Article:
Ajax has been a hot topic for quite a while now, and there seems to be a new book with the eponymous Greek warrior in its title pretty much every week. Coming in at just 207 pages, Jeremy Keith’s new book, Bulletproof Ajax, is the latest to join the fray. With only 200 odd pages how does he plan to cover such a complex subject you may be asking? Well, here’s the secret – Ajax is really quite simple when you get down to it.

Jeremy’s previous book, DOM Scripting, stands as a fantastic introduction to JavaScript in general and DOM Scripting in particular and Bulletproof Ajax follows on from that title to some degree. Although you get a short introduction to the JavaScript language it’s just enough to understand the examples (I’d recommend you have at least a passing knowledge of JavaScript before reading this book). Also if you are coming to Ajax as a server side programmer then this book is probably not what you’re looking for, but worth reading at a later date. Given the client-server nature of Ajax there are server-side code examples (in PHP) but these are generally brief and serve only to support the examples rather than look at real world usage. Again, it would be useful to have at least a passing familiarity with a server side language and to be able to know if you already have a web server handy to experiment with.

The book features plenty of sample projects – for instance a simple address book is built up, showing off how to use XML, JSON and HTML as data sources and introducing the central XMLHTTPRequest object. There’s lots of focus, as you would expect, on making these examples bulletproof, in this case making sure they work even if JavaScript is unavailable using a method called Hijax.

To go from simple inline event handlers through to completely unobtrusive, object-based code and discussions of closures in JavaScript would be pretty good going for a book twice the size. It’s testament to the clear, no-nonsense and eminently readable writing style that this never bogs down the examples. Some people are bound to complain about the use of the proprietary innerHTML property and the minimal coverage of XML and JSON in the larger examples. This seems to be a facet of the scope of the book and a pragmatic approach to the problem rather than an unintentional oversight. If you’re looking for an A-Z of building an enterprise Ajax application then you’re probably looking for another book (but you should read this one first anyway!).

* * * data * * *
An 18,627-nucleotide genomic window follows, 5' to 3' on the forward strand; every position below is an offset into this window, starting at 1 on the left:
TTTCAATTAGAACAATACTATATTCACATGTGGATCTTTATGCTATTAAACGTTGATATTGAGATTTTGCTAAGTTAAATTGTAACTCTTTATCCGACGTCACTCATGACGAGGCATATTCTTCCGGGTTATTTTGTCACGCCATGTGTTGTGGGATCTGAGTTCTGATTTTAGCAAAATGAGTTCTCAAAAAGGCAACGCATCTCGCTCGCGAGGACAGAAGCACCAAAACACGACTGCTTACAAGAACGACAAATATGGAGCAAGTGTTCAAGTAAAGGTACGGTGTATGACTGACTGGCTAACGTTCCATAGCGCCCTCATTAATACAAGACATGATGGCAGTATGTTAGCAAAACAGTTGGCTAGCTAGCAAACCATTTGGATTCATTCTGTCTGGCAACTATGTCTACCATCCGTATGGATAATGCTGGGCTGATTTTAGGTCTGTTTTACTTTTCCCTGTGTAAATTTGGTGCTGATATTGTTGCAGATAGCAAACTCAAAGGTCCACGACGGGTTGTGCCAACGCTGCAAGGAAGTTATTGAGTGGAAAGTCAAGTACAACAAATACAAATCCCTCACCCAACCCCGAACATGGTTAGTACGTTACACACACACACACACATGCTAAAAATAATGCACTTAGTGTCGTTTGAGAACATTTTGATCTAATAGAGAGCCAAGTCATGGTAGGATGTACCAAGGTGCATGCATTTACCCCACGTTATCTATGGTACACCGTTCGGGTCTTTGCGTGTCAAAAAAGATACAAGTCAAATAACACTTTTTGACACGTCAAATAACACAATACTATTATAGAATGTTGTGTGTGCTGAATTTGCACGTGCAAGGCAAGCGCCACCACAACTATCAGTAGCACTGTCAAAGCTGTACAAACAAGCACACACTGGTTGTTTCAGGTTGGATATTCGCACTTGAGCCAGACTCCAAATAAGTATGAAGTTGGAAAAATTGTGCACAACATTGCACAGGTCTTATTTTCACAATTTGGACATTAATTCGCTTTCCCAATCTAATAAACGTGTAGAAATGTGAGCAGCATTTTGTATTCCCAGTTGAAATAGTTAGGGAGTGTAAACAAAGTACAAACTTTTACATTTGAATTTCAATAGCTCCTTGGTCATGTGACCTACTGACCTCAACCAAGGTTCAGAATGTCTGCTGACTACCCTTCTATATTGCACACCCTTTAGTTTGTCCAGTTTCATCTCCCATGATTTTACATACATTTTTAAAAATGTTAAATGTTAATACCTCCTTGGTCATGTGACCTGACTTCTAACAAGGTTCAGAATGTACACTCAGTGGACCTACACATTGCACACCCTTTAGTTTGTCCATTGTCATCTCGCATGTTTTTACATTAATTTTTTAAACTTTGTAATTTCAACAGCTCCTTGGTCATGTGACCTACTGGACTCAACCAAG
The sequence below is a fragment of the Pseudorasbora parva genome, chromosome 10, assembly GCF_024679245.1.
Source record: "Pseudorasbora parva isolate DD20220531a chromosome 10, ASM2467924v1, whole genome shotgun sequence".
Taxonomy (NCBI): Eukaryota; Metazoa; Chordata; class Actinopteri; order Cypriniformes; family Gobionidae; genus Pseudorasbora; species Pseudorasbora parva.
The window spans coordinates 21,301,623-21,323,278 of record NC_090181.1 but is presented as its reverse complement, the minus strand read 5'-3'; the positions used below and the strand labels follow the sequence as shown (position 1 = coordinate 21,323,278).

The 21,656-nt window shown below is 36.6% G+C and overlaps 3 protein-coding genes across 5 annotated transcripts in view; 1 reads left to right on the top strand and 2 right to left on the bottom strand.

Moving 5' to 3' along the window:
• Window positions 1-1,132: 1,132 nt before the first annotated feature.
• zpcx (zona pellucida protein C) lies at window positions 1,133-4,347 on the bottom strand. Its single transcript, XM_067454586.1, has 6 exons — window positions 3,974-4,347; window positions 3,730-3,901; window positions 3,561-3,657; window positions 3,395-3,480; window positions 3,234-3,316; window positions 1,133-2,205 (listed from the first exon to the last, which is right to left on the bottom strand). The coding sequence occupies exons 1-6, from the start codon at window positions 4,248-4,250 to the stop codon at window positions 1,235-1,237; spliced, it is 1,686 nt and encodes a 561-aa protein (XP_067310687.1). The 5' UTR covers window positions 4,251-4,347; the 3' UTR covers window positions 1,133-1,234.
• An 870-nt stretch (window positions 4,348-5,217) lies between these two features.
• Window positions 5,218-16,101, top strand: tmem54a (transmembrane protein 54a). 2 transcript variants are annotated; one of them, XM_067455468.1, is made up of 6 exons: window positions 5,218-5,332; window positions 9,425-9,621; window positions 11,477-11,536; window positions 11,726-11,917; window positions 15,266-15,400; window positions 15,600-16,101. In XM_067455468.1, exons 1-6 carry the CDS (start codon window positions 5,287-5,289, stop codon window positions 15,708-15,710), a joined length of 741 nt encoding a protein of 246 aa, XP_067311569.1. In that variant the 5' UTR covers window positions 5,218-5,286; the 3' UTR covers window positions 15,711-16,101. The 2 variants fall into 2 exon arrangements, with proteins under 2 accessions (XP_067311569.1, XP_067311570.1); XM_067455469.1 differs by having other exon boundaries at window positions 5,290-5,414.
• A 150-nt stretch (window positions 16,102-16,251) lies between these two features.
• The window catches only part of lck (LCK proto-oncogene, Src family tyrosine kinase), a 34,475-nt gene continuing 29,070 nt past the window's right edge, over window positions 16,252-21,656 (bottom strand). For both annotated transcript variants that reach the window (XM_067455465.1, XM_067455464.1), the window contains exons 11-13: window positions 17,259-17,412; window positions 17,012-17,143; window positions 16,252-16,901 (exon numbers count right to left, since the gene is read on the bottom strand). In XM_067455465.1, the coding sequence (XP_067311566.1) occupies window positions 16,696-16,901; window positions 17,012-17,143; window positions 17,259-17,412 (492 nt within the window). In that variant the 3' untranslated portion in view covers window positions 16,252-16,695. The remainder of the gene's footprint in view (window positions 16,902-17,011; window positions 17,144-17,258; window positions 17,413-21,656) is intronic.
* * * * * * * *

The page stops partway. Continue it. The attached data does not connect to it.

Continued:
An entire chapter is dedicated to Accessibility and Ajax, a hugely important subject and one I’ve not seen mentioned anywhere else to date. Although the chapter lacks equivocal conclusions (mainly because no one seems to have formed any yet) it raises all the important issues for discussion and debate and provides a solid set of references for further reading. Throughout the book everything is anchored on the importance of user experience, rather than simply using technology for technology’s sake; this makes Bulletproof Ajax stand out from the crowd of more technology-focused tomes on the subject.

As a standards savvy developer if you want to get up to speed quickly with the hows and whys of modern Ajax but don’t have the time to wade through an awful lot of blog posts then Bulletproof Ajax is worthwhile reading. If you already know what you’re up to then it’s a perfect book to recommend to your unenlightened colleagues. A perfectly digestible read for one of those long train journeys!

Book Name: Bulletproof Ajax
Publisher: New Riders
Author: Jeremy Keith
URL: http://bulletproofajax.com
Price: $34.99 USD Buy Bulletproof Ajax at Amazon and save 34% off the cover price!
Rating out of 5: 3.5